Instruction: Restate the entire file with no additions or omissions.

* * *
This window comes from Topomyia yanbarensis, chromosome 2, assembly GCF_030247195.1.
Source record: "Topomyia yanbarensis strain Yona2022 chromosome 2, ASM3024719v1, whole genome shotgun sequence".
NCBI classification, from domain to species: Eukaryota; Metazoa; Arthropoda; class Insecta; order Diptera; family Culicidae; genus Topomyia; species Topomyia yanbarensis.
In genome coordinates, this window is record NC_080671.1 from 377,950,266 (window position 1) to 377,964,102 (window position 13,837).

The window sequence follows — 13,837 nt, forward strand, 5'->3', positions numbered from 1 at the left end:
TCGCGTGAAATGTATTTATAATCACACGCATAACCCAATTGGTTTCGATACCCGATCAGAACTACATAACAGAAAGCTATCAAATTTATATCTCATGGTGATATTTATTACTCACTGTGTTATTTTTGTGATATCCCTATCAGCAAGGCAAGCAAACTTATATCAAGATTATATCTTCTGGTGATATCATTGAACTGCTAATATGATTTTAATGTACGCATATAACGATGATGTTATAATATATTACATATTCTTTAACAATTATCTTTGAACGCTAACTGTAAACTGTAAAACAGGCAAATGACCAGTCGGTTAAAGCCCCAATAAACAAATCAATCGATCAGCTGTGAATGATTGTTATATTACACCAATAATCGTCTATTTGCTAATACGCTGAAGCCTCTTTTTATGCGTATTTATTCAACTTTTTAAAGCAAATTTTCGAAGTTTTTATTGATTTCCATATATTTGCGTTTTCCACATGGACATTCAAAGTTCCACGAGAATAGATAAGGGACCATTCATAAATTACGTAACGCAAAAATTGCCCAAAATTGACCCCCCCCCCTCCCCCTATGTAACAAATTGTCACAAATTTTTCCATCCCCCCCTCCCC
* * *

This window comes from Topomyia yanbarensis, chromosome 2, assembly GCF_030247195.1.
Source record: "Topomyia yanbarensis strain Yona2022 chromosome 2, ASM3024719v1, whole genome shotgun sequence".
NCBI classification, from domain to species: Eukaryota; Metazoa; Arthropoda; class Insecta; order Diptera; family Culicidae; genus Topomyia; species Topomyia yanbarensis.
In genome coordinates, this window is record NC_080671.1 from 377,950,266 (window position 1) to 377,964,102 (window position 13,837).

The window sequence follows — 13,837 nt, forward strand, 5'->3', positions numbered from 1 at the left end:
TCGCGTGAAATGTATTTATAATCACACGCATAACCCAATTGGTTTCGATACCCGATCAGAACTACATAACAGAAAGCTATCAAATTTATATCTCATGGTGATATTTATTACTCACTGTGTTATTTTTGTGATATCCCTATCAGCAAGGCAAGCAAACTTATATCAAGATTATATCTTCTGGTGATATCATTGAACTGCTAATATGATTTTAATGTACGCATATAACGATGATGTTATAATATATTACATATTCTTTAACAATTATCTTTGAACGCTAACTGTAAACTGTAAAACAGGCAAATGACCAGTCGGTTAAAGCCCCAATAAACAAATCAATCGATCAGCTGTGAATGATTGTTATATTACACCAATAATCGTCTATTTGCTAATACGCTGAAGCCTCTTTTTATGCGTATTTATTCAACTTTTTAAAGCAAATTTTCGAAGTTTTTATTGATTTCCATATATTTGCGTTTTCCACATGGACATTCAAAGTTCCACGAGAATAGATAAGGGACCATTCATAAATTACGTAACGCAAAAATTGCCCAAAATTGACCCCCCCCCCTCCCCCTATGTAACAAATTGTCACAAATTTTTCCATCCCCCCCTCCCC